The top three winners won dental floss. I really didn’t want anyone jealous over a prize, so I chose something so unenviable that I knew there wouldn’t be any hard feelings over the prizes. I, however, for the next two weeks couldn’t find any floss to use and had to go to the dentist hoping that my generous tournament sponsorship wouldn’t result in cavities for me. Thank God I got a zero cavity report!
I DID post those pictures. People DID think it looked like a fun event. People made comments about how much fun it looked (I guess that was true, it did LOOK fun, but it just wasn’t 100% fun, a lot of it was NOT fun). I posted those pics knowing that they were sending a certain message about our lives, but knowing that there was a lot behind those pics, more information that not everyone seeing those pictures would know. I did this on purpose. I did this BECAUSE I knew that people would think that the Ping Pong Tournament 2107 was a blast, when it really wasn’t. I did this because I knew that this is what happens every day on social media.
Every day when we look to see what’s going on around us with social media, we are bombarded with images. We scroll through our feeds and see what our friends and acquaintances are up to. We see images of fun outings. We see images of beautifully presented meals. We see images of happy, happy people and families. These images can be great. I love seeing my friends smile. But there is danger, real danger, in viewing so many of these images. We forget that these pictures are a snapshot- a brief moment caught in time. We also forget that the pictures are the ones that have been CHOSEN for us to see. Just as we know that an advertisement in a magazine has been edited, we need to remember that the pictures we see online have been edited, too. Maybe they haven’t been photo shopped, but they have been edited for content. What we see online does not always depict real life.
This is where the danger is. We forget this. We accept these beautiful, happy pictures as a measure of ALWAYS, not a measure of WHAT WAS RIGHT THEN, or even, WHAT WAS INTENDED FOR YOU TO THINK. We then, having the knowledge of our real day to day lives, begin to compare. We start to think about how OUR lives don’t look like THEIR lives. What we are forgetting is that THEIR lives hardly look 100% like that one happy picture. Everyone’s lives have bright spots, Facebook worthy moments, but everyone also experiences times that stink. We tend not to document those times with pictures. We really tend not to share those moments with others, but we all have them.
It’s hard to even write this, but I often hear, “Supermom…” I always deny this. What people are responding to is the sheer amount of children and busyness that ensues from having so many children and activities. Having four children does not make someone a supermom. It IS busy! To be sure! But when my friends with one or two kiddos make that remark, often followed with, “I could never do that…” or “how do you do that?” I want them to stop. I tell them to stop. I want them to stop because they have started comparing. Comparing never, never ever makes us happy. When we compare, we are trying to measure ourselves against others. While we might find someone who is worse than us at something, we are always going to find someone who is better than us.
Comparing breeds dissatisfaction. We feel badly about things that we don’t need to feel badly about. Life is already hard enough! We are already hard enough on ourselves, we don’t need to make it any harder!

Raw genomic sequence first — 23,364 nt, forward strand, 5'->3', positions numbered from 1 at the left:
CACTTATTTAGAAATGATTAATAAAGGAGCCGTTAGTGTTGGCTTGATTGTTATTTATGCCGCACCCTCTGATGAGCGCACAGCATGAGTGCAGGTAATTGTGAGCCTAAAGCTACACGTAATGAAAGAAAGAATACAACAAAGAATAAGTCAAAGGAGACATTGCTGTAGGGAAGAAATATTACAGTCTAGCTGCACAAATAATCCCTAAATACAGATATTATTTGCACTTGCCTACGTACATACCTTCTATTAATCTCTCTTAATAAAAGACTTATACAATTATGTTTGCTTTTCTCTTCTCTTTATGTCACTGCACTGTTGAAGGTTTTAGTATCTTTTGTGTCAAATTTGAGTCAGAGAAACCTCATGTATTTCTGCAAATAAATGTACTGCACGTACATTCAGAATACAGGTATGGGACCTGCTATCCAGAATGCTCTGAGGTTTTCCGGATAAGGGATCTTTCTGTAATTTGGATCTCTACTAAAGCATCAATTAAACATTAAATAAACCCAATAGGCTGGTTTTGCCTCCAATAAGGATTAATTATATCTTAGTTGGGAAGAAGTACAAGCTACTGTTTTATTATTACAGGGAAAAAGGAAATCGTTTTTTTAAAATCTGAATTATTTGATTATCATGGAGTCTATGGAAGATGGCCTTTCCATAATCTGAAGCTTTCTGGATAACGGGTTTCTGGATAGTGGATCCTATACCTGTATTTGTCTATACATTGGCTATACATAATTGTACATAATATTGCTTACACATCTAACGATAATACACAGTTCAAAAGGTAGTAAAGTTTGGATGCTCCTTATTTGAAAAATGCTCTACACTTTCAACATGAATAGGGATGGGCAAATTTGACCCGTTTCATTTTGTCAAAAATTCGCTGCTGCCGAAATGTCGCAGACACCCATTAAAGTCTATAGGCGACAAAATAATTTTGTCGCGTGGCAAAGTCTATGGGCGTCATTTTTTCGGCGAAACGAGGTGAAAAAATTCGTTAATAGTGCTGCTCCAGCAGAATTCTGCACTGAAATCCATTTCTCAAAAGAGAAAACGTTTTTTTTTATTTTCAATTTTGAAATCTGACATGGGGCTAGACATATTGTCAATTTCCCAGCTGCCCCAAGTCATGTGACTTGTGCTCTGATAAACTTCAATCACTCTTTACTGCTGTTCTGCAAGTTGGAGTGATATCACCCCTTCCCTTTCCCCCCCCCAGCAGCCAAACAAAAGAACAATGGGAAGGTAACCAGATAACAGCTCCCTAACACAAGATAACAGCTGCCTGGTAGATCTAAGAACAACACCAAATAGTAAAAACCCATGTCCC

To make matters worse, when we are comparing ourselves against things that we see on social media, we are not even comparing ourselves against real things!!! How is that OK???
Here’s a model comparison of real person vs. info seen on FB/IG.
We ate gluten free sourdough French toast with fresh raspberries (you remember the raspberries, right? We picked them yesterday. By hand. They’re organic. You were busy plunging the toilet, how did you miss it?) and my loving partner made me coffee and served it to me on our beautiful patio while angels sang.
Breakfast- My kids ate Pop Tarts and one of them finished off the milk, so no one had any milk to even use for cereal. Two kids totally fought over who was going to get to choose what was on TV and one of them ended up hitting the other. I yelled at both of them because I couldn’t totally figure out what was going on.
Social Media: I did yoga while I prepped for a week’s worth of healthy meals. I took more time with my wonderful partner (WHAT??? You don’t have a wonderful partner? Oh, dear, that’s very troubling…) who gave me a foot massage and remodeled my kitchen. He also surprised me with tickets to Hawaii, he’s just like that, and zested the lemons for the pound cake I made.
Real: My kids are still fighting. I found another moth in my pantry and yelled so loudly that the neighbors probably heard it. I found that we had both chips AND salsa and ate a big bowl. I gave my boy a hug and he hugged me back. I attempted to clean the kitchen, then had a boy come in and make a smoothie. I threatened to outlaw smoothies.
See??? It’s probably only 9:30 in the morning! How can you even compare? You can’t! None of what you see on social media is ever the 100% truth for 100% of their day. None. Real life can never compare to the edited, carefully selected social media images. But did you miss it? You might have. Read that last paragraph again. I gave my boy a hug and he hugged me back. Real life isn’t all bad at all. It’s real. It has stuff that is really bad, but it also has stuff that is really good. When we are busy comparing ourselves to others, we miss the really good stuff.
I don’t mean that all social media is bad. Not at all. And I don’t mean to disparage those who post beautiful, happy pictures. If your partner really did make you sourdough French toast with handpicked raspberries, count yourself lucky. But if you don’t have pictures like that because your day is hard. Or your week is hard. Or your year… know that what you’re seeing ISN’T 100% real. Know that we all go through hard times and it’s OK to be real. Just don’t compare. Our lives wax and wane in their level of difficulty. Evaluate yourself, but not against others. If you need to make a change, do, but don’t feel badly because what you see in your everyday life doesn’t look like what you see in others’ Instagram lives. Social media is the new Christmas card. Only the difference is you don’t get them mailed to you once as year, you receive these cards every time you look online to see what others are doing. If you must, open those cards, recognize what a huge effort went into creating those images for everyone to see, and get back to your real life. Really.
I cherish your comments! Just don't compare your comment to the comment of someone else! ;)